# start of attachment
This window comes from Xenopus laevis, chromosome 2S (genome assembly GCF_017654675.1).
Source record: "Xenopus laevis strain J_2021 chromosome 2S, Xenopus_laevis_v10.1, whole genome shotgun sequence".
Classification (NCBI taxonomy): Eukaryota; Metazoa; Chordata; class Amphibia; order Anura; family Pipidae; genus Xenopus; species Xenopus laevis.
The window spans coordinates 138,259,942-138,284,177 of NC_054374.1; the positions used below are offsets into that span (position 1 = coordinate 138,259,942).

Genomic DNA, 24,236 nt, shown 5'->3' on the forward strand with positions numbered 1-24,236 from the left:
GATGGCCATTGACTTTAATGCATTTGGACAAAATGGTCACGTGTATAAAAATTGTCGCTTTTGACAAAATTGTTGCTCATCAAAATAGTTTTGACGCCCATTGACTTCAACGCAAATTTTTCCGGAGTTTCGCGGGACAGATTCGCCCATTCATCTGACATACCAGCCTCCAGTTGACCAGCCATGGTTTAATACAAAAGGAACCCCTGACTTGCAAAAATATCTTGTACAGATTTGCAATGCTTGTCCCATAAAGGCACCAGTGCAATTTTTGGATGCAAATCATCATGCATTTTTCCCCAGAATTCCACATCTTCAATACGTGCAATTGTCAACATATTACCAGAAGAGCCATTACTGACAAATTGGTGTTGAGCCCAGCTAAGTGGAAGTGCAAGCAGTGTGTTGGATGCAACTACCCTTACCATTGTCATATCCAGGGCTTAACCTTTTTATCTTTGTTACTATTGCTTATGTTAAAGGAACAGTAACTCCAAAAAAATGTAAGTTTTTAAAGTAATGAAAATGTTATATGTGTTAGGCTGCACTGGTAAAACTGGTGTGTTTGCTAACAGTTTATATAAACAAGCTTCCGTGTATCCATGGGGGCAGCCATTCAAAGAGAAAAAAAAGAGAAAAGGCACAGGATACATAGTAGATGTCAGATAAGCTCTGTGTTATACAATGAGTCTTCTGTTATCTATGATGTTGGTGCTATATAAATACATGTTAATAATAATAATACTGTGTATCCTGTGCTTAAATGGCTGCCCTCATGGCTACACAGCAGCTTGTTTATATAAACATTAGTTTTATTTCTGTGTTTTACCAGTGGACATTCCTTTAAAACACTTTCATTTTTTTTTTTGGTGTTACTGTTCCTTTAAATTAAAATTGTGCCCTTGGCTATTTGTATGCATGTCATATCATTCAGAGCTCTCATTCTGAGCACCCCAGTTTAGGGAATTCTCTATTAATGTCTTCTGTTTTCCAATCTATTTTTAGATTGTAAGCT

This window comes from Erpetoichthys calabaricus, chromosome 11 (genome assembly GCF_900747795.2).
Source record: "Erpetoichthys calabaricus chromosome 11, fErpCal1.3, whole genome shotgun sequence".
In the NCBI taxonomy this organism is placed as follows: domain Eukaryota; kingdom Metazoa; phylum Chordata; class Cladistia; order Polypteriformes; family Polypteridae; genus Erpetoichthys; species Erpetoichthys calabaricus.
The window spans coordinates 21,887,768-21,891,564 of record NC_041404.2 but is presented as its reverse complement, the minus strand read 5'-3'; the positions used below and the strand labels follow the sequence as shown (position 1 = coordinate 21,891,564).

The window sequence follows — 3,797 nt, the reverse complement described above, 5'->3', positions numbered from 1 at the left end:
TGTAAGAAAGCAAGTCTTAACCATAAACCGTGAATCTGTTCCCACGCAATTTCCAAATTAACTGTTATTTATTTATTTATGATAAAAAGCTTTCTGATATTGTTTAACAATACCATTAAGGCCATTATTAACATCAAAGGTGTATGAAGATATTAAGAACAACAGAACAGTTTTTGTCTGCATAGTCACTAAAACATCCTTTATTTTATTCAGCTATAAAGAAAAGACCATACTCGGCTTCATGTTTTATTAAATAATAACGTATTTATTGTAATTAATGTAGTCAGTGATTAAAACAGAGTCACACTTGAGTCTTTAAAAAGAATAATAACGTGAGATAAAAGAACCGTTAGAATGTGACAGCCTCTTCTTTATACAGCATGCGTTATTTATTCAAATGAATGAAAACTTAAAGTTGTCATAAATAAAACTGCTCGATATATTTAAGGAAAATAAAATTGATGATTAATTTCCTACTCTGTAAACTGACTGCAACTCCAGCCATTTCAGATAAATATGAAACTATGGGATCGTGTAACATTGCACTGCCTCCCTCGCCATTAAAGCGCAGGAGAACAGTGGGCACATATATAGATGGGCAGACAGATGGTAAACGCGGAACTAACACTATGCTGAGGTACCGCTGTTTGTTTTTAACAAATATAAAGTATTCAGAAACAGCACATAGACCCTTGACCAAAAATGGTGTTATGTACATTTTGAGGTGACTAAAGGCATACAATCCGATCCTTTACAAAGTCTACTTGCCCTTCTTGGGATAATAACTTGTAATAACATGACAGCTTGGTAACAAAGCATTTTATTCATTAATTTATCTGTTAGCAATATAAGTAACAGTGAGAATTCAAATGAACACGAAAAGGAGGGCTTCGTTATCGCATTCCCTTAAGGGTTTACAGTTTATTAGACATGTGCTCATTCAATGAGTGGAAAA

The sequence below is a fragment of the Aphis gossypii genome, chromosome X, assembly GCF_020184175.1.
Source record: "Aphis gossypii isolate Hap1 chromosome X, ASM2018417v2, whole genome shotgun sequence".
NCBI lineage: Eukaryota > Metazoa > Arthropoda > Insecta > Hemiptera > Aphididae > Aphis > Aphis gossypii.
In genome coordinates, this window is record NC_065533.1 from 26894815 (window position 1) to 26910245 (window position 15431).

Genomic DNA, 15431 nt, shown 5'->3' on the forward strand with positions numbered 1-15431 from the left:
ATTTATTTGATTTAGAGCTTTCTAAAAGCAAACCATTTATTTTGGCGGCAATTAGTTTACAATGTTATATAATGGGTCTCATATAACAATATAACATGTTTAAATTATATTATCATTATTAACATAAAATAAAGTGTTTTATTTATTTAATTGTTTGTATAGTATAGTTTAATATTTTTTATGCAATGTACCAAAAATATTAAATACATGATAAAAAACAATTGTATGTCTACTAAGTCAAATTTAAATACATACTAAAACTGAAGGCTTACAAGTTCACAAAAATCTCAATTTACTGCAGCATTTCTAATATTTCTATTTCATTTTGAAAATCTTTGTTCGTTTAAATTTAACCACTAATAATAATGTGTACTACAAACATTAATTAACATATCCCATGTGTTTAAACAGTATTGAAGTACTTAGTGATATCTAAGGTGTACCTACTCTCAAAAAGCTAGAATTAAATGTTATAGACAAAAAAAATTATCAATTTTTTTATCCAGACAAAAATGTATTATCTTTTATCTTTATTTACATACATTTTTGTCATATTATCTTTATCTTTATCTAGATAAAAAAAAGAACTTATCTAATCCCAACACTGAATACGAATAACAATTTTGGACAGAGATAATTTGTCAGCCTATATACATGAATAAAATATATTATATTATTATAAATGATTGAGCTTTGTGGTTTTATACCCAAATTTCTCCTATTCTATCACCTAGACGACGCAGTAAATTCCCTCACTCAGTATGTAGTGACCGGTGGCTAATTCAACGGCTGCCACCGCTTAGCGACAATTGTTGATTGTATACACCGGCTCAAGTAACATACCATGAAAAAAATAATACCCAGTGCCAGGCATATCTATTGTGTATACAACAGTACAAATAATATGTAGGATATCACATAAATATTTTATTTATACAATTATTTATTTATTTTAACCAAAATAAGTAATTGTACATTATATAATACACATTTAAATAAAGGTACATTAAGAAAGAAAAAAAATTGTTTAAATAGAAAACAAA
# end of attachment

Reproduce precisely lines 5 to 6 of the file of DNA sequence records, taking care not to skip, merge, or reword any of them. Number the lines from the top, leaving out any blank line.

Genomic DNA, 24,236 nt, shown 5'->3' on the forward strand with positions numbered 1-24,236 from the left:
GATGGCCATTGACTTTAATGCATTTGGACAAAATGGTCACGTGTATAAAAATTGTCGCTTTTGACAAAATTGTTGCTCATCAAAATAGTTTTGACGCCCATTGACTTCAACGCAAATTTTTCCGGAGTTTCGCGGGACAGATTCGCCCATTCATCTGACATACCAGCCTCCAGTTGACCAGCCATGGTTTAATACAAAAGGAACCCCTGACTTGCAAAAATATCTTGTACAGATTTGCAATGCTTGTCCCATAAAGGCACCAGTGCAATTTTTGGATGCAAATCATCATGCATTTTTCCCCAGAATTCCACATCTTCAATACGTGCAATTGTCAACATATTACCAGAAGAGCCATTACTGACAAATTGGTGTTGAGCCCAGCTAAGTGGAAGTGCAAGCAGTGTGTTGGATGCAACTACCCTTACCATTGTCATATCCAGGGCTTAACCTTTTTATCTTTGTTACTATTGCTTATGTTAAAGGAACAGTAACTCCAAAAAAATGTAAGTTTTTAAAGTAATGAAAATGTTATATGTGTTAGGCTGCACTGGTAAAACTGGTGTGTTTGCTAACAGTTTATATAAACAAGCTTCCGTGTATCCATGGGGGCAGCCATTCAAAGAGAAAAAAAAGAGAAAAGGCACAGGATACATAGTAGATGTCAGATAAGCTCTGTGTTATACAATGAGTCTTCTGTTATCTATGATGTTGGTGCTATATAAATACATGTTAATAATAATAATACTGTGTATCCTGTGCTTAAATGGCTGCCCTCATGGCTACACAGCAGCTTGTTTATATAAACATTAGTTTTATTTCTGTGTTTTACCAGTGGACATTCCTTTAAAACACTTTCATTTTTTTTTTTGGTGTTACTGTTCCTTTAAATTAAAATTGTGCCCTTGGCTATTTGTATGCATGTCATATCATTCAGAGCTCTCATTCTGAGCACCCCAGTTTAGGGAATTCTCTATTAATGTCTTCTGTTTTCCAATCTATTTTTAGATTGTAAGCT